Saying the Republican Party needs to adopt a new vision, U.S. Senate candidate Matt Bevin is hoping to shift Kentucky’s race to issues, rather than surface-level politics and attacks.
The Tea Party-backed Bevin has often given speeches focusing on policy, and he decried Republican Senate Leader Mitch McConnell and Democrat Alison Lundergan Grimes for failing to discuss them in-depth.
“The sad truth is that while this campaign has been going on we have been speaking in-dept about the issues that truly matter as we travel around the state. But both Mitch McConnell and Alison Lundergan Grimes have been avoiding the issues that are before us,” says Bevin.
“These are serious issues and these are serious times, and yet both of my opponents in this race are acting like this is a race for 8th grade class president, not for U.S. Senate representing Kentucky. We need to elevate the tenor of this campaign”
Perhaps underscoring Bevin’s point, the McConnell campaign preempted his policy speech Thursday morning with a video making fun of their primary opponent.
Bevin says he differs from McConnell most on government spending, financial policy and ways to repeal the Affordable Care Act. Those in attendance railed against McConnell’s vote for the TARP bailout in 2008, for instance.
McConnell has been one of the leading critics of the president’s health care law, however. Just recently the GOP leader proposed an amendment to the unemployment insurance bill to delay the individual mandate by one year.
Bevin’s campaign argues that isn’t enough and that McConnell failed to support Tea Party-leaning senators such as Ted Cruz of Texas and Mike Lee of Utah who sought to de-fund the law last year. In fact, many conservative activists at Bevin’s campaign events noted reports of McConnell working against Cruz during the lead up to the government shutdown.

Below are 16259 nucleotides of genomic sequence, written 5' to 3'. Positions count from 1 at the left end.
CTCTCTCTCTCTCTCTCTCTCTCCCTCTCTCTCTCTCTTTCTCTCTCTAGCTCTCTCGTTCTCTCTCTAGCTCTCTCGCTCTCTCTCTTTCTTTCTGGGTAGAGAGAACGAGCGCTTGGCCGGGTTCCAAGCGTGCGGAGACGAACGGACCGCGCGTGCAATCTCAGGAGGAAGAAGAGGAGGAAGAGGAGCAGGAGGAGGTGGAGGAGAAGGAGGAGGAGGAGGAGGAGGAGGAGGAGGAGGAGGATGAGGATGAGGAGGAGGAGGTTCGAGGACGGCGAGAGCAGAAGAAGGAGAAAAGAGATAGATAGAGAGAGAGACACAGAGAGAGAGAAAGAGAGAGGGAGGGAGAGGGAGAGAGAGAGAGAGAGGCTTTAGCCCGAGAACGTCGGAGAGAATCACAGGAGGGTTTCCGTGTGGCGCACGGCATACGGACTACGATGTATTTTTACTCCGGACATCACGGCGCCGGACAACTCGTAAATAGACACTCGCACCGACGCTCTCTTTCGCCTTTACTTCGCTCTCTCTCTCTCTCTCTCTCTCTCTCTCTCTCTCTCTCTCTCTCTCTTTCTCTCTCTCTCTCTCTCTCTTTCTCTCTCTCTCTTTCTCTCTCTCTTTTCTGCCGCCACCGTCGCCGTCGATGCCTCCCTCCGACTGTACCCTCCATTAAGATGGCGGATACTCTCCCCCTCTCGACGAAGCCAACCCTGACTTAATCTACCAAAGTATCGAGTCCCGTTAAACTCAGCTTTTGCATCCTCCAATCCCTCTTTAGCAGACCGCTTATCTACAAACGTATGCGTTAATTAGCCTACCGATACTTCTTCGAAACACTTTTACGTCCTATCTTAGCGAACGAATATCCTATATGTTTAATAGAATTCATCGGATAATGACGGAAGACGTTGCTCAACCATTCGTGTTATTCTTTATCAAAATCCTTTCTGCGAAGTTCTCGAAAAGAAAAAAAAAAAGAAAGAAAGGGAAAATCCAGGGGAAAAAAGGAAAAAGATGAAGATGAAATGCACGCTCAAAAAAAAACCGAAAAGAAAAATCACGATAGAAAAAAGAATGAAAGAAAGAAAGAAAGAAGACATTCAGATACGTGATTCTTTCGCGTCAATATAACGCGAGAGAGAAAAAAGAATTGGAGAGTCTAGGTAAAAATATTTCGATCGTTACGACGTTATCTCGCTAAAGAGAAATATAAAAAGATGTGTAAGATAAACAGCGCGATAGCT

In terms of reforming the country’s health care system Bevin favors tort reform and allowing citizen to purchase insurance plans across state lines. He supports a permanent ban on earmarks and backs the REINS Act, which would give Congress the authority to overturn regulations costing over $100 million.
The Louisville businessman also opposes the National Security Agency’s collection of phone data, saying it is time to end “warrantless wiretapping” on law-abiding citizens.
McConnell and Bevin do have similar views on some issues such as their support of the coal industry and criticism of the Obama administration’s environmental regulations.
Much like the argument against Grimes, the senator’s team says this comes down to who can maneuver for Kentucky best in Washington. When confronted with what he would do differently, Bevin says McConnell has changed and has become ineffectual as a conservative leader.
“The difference is some people just talk and some people will actually act,” he says. “Mitch McConnell has 30 years of talking a big game, but the proof is in the pudding. I ask the voters of Kentucky to take a hard look at whether or not his talk has actually translated into much action.”
Just this week, however, the president of the Kentucky Coal Association credited McConnell’s leadership with helping the struggling industry. And McConnell’s office points out the senator played a role in helping a state group apply for the Obama administration’s “Promised Zones” program.
But Bevin maintains if elected he can accomplish things McConnell cannot by standing up rather than cutting deals.
“I don’t question the sincerity with which (McConnell) initially went to Washington. I’ve always voted for him in the past. I’ve always felt he was the better choice,” he says. “I no longer think that he represents the people of Kentucky. He now just talks in a way that he thinks will allow him to get re-elected. He doesn’t seem to care or even know what it is what we care about here in Kentucky.”
Read Bevin’s full speech here: